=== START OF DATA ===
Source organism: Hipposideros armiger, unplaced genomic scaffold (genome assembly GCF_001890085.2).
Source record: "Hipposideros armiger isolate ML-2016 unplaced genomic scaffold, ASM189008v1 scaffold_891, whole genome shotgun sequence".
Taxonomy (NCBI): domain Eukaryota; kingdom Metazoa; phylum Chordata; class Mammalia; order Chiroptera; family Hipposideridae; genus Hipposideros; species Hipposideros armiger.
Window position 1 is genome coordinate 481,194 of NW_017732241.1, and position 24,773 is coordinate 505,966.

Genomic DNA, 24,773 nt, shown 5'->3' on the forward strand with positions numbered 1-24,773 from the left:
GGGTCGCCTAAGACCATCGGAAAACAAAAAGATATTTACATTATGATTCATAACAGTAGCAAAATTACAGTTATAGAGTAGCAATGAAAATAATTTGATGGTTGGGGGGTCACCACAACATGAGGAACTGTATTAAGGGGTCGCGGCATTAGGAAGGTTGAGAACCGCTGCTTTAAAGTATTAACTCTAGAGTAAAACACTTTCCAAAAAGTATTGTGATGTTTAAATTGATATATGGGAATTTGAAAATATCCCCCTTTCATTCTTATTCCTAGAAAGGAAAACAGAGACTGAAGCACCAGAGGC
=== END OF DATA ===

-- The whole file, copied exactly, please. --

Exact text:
Source organism: Hipposideros armiger, unplaced genomic scaffold (genome assembly GCF_001890085.2).
Source record: "Hipposideros armiger isolate ML-2016 unplaced genomic scaffold, ASM189008v1 scaffold_891, whole genome shotgun sequence".
Taxonomy (NCBI): domain Eukaryota; kingdom Metazoa; phylum Chordata; class Mammalia; order Chiroptera; family Hipposideridae; genus Hipposideros; species Hipposideros armiger.
Window position 1 is genome coordinate 481,194 of NW_017732241.1, and position 24,773 is coordinate 505,966.

Genomic DNA, 24,773 nt, shown 5'->3' on the forward strand with positions numbered 1-24,773 from the left:
GGGTCGCCTAAGACCATCGGAAAACAAAAAGATATTTACATTATGATTCATAACAGTAGCAAAATTACAGTTATAGAGTAGCAATGAAAATAATTTGATGGTTGGGGGGTCACCACAACATGAGGAACTGTATTAAGGGGTCGCGGCATTAGGAAGGTTGAGAACCGCTGCTTTAAAGTATTAACTCTAGAGTAAAACACTTTCCAAAAAGTATTGTGATGTTTAAATTGATATATGGGAATTTGAAAATATCCCCCTTTCATTCTTATTCCTAGAAAGGAAAACAGAGACTGAAGCACCAGAGGC